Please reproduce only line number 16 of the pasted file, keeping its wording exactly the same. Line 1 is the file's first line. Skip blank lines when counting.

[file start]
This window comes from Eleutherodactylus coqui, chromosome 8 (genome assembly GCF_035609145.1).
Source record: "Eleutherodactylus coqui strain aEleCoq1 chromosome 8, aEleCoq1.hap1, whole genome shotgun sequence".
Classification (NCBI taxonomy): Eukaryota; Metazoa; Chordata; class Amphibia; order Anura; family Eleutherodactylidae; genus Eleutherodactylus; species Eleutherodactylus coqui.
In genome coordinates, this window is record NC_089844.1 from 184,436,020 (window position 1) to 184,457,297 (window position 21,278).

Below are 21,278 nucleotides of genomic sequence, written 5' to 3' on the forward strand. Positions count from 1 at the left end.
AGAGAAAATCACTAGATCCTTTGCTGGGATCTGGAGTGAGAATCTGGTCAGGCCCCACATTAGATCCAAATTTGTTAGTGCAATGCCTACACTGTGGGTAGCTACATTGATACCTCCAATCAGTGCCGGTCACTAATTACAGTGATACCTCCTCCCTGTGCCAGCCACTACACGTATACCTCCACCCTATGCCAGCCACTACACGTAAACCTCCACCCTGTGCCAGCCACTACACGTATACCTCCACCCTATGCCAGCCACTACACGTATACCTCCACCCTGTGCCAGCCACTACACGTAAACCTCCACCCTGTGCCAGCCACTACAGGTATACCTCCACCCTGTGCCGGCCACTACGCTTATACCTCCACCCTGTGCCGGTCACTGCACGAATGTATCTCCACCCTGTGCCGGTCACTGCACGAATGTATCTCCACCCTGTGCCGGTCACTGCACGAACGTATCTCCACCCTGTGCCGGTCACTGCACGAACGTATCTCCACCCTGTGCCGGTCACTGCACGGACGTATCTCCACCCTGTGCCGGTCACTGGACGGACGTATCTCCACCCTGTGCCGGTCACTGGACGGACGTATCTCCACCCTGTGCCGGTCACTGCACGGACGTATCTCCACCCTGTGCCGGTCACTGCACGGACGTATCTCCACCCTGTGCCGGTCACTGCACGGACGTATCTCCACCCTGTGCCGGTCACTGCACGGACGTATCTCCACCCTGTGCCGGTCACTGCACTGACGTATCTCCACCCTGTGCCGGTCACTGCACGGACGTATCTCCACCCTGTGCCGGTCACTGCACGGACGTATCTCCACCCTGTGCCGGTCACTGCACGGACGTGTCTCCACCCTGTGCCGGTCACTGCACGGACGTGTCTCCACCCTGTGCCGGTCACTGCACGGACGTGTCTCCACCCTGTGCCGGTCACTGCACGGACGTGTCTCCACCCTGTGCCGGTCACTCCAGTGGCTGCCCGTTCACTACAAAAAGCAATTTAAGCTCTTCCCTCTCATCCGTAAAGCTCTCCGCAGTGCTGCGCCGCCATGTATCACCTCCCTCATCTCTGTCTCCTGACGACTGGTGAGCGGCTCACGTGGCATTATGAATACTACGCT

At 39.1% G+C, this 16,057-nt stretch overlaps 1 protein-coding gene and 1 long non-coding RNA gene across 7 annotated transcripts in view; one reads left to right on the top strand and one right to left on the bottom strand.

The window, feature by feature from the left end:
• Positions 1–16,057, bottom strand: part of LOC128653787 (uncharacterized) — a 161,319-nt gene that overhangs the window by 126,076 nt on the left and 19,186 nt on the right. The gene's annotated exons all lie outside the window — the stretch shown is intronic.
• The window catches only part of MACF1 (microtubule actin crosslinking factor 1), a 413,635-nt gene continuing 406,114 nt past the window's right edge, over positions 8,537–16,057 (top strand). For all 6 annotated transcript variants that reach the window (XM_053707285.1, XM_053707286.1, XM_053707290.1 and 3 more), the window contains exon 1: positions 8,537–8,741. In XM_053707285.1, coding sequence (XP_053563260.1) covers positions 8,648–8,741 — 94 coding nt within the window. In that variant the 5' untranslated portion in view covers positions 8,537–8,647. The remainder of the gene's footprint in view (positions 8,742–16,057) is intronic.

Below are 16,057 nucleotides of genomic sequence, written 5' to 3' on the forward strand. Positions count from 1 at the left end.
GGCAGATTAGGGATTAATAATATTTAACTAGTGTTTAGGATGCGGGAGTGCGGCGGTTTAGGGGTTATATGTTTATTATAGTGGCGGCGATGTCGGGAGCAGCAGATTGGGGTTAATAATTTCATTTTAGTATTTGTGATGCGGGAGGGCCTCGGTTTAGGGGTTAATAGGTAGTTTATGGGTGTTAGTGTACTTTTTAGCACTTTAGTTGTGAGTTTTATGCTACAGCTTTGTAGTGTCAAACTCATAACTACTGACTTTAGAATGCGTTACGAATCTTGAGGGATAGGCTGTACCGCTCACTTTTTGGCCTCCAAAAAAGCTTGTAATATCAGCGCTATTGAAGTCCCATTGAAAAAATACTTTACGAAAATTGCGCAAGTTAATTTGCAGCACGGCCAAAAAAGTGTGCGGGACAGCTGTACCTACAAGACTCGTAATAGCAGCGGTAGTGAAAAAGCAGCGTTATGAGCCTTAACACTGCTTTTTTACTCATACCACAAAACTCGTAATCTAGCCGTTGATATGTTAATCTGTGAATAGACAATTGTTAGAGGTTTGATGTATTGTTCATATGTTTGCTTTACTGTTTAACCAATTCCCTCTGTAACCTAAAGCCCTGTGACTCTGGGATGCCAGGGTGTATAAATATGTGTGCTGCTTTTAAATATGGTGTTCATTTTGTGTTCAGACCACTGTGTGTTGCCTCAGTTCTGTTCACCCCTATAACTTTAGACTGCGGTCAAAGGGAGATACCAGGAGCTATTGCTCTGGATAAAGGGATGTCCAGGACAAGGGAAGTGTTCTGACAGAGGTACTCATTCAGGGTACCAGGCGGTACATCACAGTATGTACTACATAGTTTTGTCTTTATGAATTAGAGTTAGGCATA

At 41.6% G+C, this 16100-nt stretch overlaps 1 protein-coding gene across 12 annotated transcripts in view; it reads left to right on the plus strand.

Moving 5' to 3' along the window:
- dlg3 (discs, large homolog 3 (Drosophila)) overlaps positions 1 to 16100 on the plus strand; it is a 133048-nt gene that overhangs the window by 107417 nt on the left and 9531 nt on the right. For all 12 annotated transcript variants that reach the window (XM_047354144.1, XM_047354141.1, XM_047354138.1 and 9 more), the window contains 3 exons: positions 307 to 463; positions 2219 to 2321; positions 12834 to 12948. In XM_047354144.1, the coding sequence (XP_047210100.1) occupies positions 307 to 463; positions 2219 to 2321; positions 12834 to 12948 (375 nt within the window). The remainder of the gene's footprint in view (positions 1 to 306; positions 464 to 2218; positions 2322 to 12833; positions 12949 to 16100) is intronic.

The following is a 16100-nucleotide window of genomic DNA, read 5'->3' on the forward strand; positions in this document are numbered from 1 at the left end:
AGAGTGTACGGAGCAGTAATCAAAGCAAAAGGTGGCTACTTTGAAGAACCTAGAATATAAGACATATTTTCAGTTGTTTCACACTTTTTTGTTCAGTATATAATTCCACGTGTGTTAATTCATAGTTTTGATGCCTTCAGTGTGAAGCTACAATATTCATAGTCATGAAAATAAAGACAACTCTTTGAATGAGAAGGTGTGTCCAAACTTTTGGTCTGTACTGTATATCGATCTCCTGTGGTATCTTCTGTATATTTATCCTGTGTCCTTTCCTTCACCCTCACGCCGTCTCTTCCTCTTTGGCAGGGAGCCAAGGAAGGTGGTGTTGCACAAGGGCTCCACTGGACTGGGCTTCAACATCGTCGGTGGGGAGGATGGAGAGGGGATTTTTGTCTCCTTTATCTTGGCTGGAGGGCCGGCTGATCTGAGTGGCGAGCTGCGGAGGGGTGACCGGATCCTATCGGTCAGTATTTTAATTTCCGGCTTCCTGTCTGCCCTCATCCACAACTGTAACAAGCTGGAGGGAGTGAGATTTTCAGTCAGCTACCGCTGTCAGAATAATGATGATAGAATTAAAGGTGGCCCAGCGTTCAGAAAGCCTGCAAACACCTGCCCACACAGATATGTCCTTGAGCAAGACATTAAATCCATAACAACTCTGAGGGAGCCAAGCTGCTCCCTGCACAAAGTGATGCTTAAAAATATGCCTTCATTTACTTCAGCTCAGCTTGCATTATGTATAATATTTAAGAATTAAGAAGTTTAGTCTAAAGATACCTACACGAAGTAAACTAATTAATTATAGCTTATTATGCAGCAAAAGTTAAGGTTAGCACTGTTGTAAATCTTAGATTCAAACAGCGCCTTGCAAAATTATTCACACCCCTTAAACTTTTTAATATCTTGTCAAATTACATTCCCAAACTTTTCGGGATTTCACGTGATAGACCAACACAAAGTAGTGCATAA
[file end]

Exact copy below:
The following is a 16100-nucleotide window of genomic DNA, read 5'->3' on the forward strand; positions in this document are numbered from 1 at the left end: